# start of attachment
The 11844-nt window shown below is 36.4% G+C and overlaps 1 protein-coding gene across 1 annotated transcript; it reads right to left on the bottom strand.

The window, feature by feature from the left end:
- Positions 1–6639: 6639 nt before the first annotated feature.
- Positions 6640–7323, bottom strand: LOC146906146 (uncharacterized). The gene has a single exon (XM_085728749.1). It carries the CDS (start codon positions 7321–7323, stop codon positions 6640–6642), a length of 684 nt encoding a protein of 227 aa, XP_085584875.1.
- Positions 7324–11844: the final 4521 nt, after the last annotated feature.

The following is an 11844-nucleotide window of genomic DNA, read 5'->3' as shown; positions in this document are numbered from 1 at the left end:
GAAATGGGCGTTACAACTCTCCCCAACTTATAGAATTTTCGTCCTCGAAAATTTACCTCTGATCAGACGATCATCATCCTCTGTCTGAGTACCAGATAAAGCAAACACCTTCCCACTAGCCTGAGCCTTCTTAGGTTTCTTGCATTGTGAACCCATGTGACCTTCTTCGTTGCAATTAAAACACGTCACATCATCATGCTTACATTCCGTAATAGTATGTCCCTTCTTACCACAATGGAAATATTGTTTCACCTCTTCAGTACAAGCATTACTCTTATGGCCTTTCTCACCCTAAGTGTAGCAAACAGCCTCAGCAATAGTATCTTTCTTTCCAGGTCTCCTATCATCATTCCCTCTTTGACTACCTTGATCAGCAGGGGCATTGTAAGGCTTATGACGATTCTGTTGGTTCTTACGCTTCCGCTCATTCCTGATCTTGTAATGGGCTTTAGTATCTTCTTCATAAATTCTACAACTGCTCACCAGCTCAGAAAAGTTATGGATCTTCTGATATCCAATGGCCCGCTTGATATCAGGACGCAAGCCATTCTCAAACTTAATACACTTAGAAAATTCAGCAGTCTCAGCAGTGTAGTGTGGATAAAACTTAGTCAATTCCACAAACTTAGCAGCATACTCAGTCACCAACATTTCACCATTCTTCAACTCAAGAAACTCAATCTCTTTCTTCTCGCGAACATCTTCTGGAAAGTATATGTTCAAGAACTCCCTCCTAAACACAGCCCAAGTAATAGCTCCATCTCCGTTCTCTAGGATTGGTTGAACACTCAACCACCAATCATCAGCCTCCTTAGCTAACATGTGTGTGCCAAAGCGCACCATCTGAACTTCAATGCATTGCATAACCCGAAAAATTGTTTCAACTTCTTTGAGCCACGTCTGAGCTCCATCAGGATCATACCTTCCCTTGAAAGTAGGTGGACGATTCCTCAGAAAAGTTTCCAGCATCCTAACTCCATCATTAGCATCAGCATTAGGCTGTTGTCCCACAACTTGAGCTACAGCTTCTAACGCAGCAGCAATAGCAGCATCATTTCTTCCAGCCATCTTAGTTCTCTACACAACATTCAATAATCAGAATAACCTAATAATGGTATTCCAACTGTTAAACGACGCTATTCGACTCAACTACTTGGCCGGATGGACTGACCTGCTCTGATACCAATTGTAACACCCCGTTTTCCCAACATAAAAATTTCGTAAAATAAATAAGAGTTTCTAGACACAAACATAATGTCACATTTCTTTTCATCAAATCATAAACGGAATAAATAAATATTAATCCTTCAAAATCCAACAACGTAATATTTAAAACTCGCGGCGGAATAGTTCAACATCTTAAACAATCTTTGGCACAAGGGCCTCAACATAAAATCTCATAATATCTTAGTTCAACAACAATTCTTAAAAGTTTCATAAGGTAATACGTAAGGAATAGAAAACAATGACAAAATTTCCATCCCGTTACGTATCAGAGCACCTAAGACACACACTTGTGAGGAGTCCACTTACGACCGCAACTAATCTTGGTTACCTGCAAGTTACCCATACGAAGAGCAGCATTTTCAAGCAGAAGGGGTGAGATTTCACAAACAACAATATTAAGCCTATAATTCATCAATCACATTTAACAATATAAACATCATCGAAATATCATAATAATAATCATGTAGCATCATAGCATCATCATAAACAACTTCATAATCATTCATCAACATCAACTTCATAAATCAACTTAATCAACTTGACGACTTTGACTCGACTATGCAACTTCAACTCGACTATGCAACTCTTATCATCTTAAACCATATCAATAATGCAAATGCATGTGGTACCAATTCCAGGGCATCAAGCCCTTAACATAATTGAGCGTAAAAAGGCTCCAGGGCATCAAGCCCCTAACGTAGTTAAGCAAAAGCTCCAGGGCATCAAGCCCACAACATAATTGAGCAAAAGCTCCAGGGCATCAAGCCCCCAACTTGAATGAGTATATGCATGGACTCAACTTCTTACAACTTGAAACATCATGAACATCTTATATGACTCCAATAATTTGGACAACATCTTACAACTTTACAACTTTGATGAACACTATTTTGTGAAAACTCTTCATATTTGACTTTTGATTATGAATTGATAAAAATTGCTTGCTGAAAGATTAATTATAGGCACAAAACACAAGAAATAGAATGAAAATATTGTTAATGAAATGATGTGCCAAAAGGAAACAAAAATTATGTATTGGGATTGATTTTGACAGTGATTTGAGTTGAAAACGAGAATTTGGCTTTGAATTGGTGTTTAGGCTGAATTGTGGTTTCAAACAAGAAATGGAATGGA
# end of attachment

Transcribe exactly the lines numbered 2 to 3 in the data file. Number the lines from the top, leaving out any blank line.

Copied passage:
The window, feature by feature from the left end:
- Positions 1–6639: 6639 nt before the first annotated feature.